The recent resignation of Secretary of Health and Human Services Kathleen Sebelius prompts a revisit of the slow march from nominee to confirmation. While the President acted quickly to nominate Sylvia Burwell (current Director of the Office of Management and Budget) to replace Sebelius, the continuing paralysis of the Senate may mean it will be several months before she takes the job.
Normally the Secretary is, oddly enough, distanced from many of the science and technology functions the Department deals with. But with the National Institutes of Health, Food and Drug Administration (FDA), Public Health Service (headed by the Surgeon General), the Presidential Commission for the Study of Biomedical Issues, and various research programs connected to Medicare and similar health programs, it would be tough for a Secretary to be completely detached from such actions. In the case of Secretary Sebelius, perhaps her most controversial science and technology action is her decision to overrule the FDA in connection with the availability of emergency contraception. While I doubt it will come up during the confirmation hearings, I think there will be an attempt to revisit the decision with a new person in charge of the Department.
(While we’re on the subject of Health and Human Services nominations, it’s worth noting that the latest attempt to nominate a Surgeon General has been blocked due – at least in part – on the refusal of some Senators to accept the nominee’s opinion that gun violence is a public health issue.)
The National Science Foundation finally put up a web presence for its part in the BRAIN initiative. Announced a little over a year ago, the BRAIN initiative is a multi-agency program that is also a public-private partnership with various companies and foundations. The focus of the initiative is to develop tools and foundational knowledge for researchers to get a better picture of the activities in the brain.
Until recently the only federal agency involved with the initiative with a website on it was the National Institutes of Health. I have yet to find a similar portal for the Defense Advanced Research Projects Agency (DARPA), though there is this press release. But the National Science Foundation has finally opened a web presence for its part of the initiative (H/T SSTI). Arguably it’s website is the most public-facing of the three agencies, but the bar is set quite low in that regard.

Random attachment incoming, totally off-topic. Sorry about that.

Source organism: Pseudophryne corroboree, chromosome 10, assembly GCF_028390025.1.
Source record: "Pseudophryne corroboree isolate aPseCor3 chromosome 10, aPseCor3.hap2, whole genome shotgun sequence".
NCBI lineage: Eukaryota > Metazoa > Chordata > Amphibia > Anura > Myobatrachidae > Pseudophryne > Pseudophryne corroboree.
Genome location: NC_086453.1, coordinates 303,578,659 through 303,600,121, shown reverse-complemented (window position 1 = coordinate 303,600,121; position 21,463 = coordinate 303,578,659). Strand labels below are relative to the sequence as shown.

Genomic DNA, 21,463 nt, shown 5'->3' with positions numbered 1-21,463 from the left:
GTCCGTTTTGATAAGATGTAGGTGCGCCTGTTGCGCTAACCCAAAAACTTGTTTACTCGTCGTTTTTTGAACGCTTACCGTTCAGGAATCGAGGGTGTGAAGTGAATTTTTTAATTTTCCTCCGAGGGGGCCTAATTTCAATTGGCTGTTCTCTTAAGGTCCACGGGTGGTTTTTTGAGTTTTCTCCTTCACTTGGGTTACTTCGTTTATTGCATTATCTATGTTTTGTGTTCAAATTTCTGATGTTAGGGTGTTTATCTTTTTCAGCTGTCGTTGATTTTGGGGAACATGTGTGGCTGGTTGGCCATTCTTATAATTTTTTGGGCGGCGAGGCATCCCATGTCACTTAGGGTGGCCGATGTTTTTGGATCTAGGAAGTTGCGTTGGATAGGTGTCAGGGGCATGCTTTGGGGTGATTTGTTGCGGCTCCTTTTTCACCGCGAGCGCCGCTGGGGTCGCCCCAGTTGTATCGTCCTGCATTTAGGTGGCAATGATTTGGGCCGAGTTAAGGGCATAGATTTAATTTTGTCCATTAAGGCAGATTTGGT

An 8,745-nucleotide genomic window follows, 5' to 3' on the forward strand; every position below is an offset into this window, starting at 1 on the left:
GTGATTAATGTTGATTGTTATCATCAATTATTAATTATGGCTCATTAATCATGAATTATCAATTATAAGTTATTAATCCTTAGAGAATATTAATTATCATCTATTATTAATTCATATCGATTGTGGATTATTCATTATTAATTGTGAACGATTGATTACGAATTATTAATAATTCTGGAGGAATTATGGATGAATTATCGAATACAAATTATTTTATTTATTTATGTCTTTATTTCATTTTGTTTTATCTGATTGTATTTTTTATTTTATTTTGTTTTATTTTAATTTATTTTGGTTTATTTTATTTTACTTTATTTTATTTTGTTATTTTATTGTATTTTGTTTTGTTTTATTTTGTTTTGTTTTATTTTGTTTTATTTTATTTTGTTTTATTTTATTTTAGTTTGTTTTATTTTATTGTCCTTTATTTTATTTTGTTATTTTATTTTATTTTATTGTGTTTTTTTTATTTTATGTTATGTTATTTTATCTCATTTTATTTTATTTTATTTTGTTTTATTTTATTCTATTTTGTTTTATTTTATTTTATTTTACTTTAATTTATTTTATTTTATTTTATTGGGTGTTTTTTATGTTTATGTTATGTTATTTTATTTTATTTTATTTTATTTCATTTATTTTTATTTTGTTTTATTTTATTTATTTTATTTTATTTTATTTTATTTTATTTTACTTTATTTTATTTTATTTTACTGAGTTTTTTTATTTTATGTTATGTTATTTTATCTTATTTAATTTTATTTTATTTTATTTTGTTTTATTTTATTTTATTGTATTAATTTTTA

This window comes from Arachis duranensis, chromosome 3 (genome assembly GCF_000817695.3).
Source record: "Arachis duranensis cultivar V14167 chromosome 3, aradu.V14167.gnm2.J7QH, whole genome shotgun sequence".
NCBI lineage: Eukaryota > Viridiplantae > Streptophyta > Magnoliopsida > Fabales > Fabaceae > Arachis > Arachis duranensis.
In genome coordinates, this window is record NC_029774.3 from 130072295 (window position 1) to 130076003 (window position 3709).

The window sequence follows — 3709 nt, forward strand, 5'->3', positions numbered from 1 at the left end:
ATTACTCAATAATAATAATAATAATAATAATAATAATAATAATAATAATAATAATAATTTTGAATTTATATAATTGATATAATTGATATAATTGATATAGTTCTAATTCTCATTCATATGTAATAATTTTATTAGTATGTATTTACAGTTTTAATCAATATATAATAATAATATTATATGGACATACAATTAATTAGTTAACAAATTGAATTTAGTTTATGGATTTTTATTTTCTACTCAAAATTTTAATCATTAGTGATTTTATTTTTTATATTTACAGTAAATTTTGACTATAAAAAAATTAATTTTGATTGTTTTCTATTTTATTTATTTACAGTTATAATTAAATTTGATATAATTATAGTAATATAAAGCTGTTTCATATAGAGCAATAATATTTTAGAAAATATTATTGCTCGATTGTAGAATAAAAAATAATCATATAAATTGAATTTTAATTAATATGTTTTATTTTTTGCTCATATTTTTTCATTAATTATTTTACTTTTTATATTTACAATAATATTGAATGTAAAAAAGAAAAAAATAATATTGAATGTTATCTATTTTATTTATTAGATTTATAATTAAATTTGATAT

What would be nice, but is not likely to come, is some government-wide site that provides a broad picture of the activities in this initiative. Each agency can speak effectively to its particular function within the larger project. But with three agencies dealing with $200 million (the President has asked for double that money for the next budget), and private entities also involved, looking at the NIH and NSF websites can’t help but present an incomplete picture of what’s going on. And that makes the promotion of this initiative, and of whatever results emerge from it, all the harder to explain – to funders and to the public.
Noted here last week was the chilling of cooperation between the U.S. and Russia in space operations. It was not the only instance where scientific exchange and cooperation has been stalled due to tensions between the two countries over military actions in the Ukraine. As noted during this Science Friday segment on April 4, just because the NASA action was the only one made public at the time does not mean it was the only action of its kind taken concerning scientific cooperation.
Russian media (sure, consider the source, but still) are reporting that the Department of Energy has suspended visits of Russia citizens to Department facilities. The report appears to be based on the leak of a letter sent to Energy Department scientists, and no official communication has been released to the public or received by the Russian government. Much like the exceptions to the NASA restrictions, activities connected to nuclear security, weapons of mass destruction, or otherwise in the U.S. national interest. Brookhaven National Lab comes up in these reports in part due to significant Russian involvement with Lab scientists, but Russian reports suggest other facilities received similar letters.
It seems reasonable to think that other agencies have been, or will be, affected by restrictions similar to those affecting NASA and the Energy Department. The effectiveness of such measures can be debated, but there are some possible actions that could be coming. One is retaliatory measures by the Russian government (for instance, not even allowing cooperation on those activities excepted by U.S. policies). The other would be Congressional involvement in international science activities. Remember how incensed a member of Congress got over cooperation with China?